Thankfully, with all this madness being reported, there's been only one death and less than fifty injuries (most of those the firefighters, God bless 'em.) This is no Katrina, ladies and gentlemen. San Diego knows how to handle it, they've seen fires before and already there are reports that everything is going smoother than previous emergencies. And I have to hand it to the city officials who I watched on some of the press conferences (which they are doing every few hours). These guys are being straight up and honest about everything, with quotes like, "There is no good news just yet" which I find curiously refreshing. I don't want fake blather about "time to grieve" and so forth, I want facts. And we seem to be getting them. Somehow, I don't think the president will be blamed for this one. Also, San Diego is the republican stronghold of California, so go figure.

But we're here, we're safe, and we're keeping an eye on things. It happens every year down here, folks. Why, I even predicted it in this blog last month! (see: here.) Unfortunately, some years are worse than others.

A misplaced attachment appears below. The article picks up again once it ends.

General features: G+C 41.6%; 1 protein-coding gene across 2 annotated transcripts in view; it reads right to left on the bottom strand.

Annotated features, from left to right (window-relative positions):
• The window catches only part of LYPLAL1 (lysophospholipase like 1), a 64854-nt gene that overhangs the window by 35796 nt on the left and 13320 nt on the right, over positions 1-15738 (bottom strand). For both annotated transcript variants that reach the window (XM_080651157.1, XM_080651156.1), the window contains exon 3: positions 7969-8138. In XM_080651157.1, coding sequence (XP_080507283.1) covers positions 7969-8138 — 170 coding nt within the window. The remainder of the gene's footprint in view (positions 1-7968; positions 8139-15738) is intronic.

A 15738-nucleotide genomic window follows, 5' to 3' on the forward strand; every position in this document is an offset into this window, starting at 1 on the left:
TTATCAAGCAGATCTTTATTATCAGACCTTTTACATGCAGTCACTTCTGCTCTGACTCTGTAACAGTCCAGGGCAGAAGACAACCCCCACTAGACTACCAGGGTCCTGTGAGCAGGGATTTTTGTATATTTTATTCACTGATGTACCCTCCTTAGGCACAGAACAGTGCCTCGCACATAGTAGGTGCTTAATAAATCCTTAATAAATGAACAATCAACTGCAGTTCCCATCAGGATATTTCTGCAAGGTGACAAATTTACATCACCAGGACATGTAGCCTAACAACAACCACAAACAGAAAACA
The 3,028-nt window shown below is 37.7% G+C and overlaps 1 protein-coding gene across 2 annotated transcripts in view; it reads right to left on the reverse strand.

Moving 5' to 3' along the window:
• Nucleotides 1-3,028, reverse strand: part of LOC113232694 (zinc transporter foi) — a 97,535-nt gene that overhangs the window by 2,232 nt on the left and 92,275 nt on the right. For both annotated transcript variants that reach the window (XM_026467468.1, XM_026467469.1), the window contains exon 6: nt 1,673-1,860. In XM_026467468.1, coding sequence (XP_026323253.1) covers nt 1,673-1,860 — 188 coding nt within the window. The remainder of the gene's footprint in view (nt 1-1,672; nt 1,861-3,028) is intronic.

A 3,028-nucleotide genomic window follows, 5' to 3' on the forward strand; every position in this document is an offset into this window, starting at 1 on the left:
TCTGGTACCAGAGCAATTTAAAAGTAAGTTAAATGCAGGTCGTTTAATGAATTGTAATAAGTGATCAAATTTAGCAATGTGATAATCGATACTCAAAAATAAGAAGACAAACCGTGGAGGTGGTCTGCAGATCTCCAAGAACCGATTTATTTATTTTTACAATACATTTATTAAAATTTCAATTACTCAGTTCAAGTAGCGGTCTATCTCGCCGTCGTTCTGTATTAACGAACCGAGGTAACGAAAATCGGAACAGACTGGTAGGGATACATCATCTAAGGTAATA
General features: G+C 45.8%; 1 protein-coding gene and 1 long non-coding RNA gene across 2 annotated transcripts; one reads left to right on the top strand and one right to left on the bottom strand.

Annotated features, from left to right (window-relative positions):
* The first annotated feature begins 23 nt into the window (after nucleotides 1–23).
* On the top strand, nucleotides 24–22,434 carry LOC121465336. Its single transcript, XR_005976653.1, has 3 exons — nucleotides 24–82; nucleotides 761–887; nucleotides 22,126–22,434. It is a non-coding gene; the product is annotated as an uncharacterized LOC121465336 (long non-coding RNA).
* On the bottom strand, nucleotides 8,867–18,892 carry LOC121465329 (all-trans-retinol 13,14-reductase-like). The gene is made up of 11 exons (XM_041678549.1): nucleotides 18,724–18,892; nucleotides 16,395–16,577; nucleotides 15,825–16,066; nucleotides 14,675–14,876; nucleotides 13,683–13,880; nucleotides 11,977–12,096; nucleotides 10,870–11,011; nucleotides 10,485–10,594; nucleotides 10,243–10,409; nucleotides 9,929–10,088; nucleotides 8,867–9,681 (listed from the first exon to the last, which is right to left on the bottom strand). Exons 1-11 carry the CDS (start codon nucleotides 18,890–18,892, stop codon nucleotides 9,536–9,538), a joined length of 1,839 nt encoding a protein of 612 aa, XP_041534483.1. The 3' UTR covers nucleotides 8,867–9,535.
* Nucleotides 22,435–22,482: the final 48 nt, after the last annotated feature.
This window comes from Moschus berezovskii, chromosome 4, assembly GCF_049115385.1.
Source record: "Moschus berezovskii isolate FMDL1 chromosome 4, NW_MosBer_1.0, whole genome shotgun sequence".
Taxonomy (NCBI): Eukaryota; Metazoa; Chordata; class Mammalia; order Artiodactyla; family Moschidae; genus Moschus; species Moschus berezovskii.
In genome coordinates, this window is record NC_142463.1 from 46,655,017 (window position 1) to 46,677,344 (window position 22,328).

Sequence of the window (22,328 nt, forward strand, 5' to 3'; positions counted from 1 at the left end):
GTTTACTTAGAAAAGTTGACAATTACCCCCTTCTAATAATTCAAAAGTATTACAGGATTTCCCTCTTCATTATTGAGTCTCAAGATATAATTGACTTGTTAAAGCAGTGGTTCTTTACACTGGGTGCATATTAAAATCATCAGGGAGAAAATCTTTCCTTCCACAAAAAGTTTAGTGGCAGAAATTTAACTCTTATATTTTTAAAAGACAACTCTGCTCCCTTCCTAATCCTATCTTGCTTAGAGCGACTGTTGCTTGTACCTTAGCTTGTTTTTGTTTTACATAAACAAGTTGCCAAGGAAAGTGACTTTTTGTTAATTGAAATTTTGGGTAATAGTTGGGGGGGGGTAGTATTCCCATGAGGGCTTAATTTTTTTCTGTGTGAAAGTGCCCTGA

FIRESTORM 2007! - Day 1

Monday, October 22, 2007

It all caught up with me last night. I got sick, some bedridden misery befell me, and in my medicated fog before I drifted off, I caught the alien sounds of the emergency broadcast tones -and then this morning awoke to find the world on fire.

This was the view on the way to work:



and then:



and then:



We had another weekend of selling our wares at the Home Show at the Del Mar Fairgrounds. It was met with little success, as this is the time of year that sales of Alumawood slow to the pace of L.A. traffic. Evidently, patio covers won't fit into the stockings as snugly as an iPod.

Mrs. Ditchman came home a bit early from the show on Sunday, claiming that the smoke was driving everyone away. What smoke? I wondered. We guessed there was a fire, so I put off taking down the booth until this morning -sometimes it's easier that way.